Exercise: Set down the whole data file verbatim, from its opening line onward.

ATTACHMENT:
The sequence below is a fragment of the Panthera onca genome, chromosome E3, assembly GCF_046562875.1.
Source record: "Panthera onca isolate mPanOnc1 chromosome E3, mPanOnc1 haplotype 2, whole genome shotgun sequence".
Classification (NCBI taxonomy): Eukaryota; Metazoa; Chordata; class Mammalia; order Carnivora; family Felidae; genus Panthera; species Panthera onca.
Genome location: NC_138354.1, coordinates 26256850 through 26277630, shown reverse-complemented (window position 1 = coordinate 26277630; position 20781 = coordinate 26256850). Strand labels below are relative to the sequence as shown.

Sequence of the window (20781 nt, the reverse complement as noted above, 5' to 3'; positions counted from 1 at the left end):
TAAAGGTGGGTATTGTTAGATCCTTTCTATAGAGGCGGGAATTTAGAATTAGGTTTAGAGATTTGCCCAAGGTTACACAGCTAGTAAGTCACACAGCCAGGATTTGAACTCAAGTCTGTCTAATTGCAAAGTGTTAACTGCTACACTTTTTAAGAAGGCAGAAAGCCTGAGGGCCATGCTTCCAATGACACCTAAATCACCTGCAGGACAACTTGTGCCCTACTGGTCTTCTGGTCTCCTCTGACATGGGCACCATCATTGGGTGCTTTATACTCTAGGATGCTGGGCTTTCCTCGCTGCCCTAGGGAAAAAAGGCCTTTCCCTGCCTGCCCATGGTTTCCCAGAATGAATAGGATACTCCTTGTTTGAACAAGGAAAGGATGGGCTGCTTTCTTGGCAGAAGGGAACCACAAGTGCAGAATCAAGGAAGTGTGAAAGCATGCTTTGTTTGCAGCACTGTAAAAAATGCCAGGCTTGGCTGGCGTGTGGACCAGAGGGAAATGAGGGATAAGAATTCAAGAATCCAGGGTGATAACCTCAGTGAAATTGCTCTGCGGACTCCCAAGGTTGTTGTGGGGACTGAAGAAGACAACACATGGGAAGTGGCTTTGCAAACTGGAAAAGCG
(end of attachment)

The sequence below is a fragment of the Panthera onca genome, chromosome E3, assembly GCF_046562875.1.
Source record: "Panthera onca isolate mPanOnc1 chromosome E3, mPanOnc1 haplotype 2, whole genome shotgun sequence".
Classification (NCBI taxonomy): Eukaryota; Metazoa; Chordata; class Mammalia; order Carnivora; family Felidae; genus Panthera; species Panthera onca.
Genome location: NC_138354.1, coordinates 26256850 through 26277630, shown reverse-complemented (window position 1 = coordinate 26277630; position 20781 = coordinate 26256850). Strand labels below are relative to the sequence as shown.

Sequence of the window (20781 nt, the reverse complement as noted above, 5' to 3'; positions counted from 1 at the left end):
TAAAGGTGGGTATTGTTAGATCCTTTCTATAGAGGCGGGAATTTAGAATTAGGTTTAGAGATTTGCCCAAGGTTACACAGCTAGTAAGTCACACAGCCAGGATTTGAACTCAAGTCTGTCTAATTGCAAAGTGTTAACTGCTACACTTTTTAAGAAGGCAGAAAGCCTGAGGGCCATGCTTCCAATGACACCTAAATCACCTGCAGGACAACTTGTGCCCTACTGGTCTTCTGGTCTCCTCTGACATGGGCACCATCATTGGGTGCTTTATACTCTAGGATGCTGGGCTTTCCTCGCTGCCCTAGGGAAAAAAGGCCTTTCCCTGCCTGCCCATGGTTTCCCAGAATGAATAGGATACTCCTTGTTTGAACAAGGAAAGGATGGGCTGCTTTCTTGGCAGAAGGGAACCACAAGTGCAGAATCAAGGAAGTGTGAAAGCATGCTTTGTTTGCAGCACTGTAAAAAATGCCAGGCTTGGCTGGCGTGTGGACCAGAGGGAAATGAGGGATAAGAATTCAAGAATCCAGGGTGATAACCTCAGTGAAATTGCTCTGCGGACTCCCAAGGTTGTTGTGGGGACTGAAGAAGACAACACATGGGAAGTGGCTTTGCAAACTGGAAAAGCG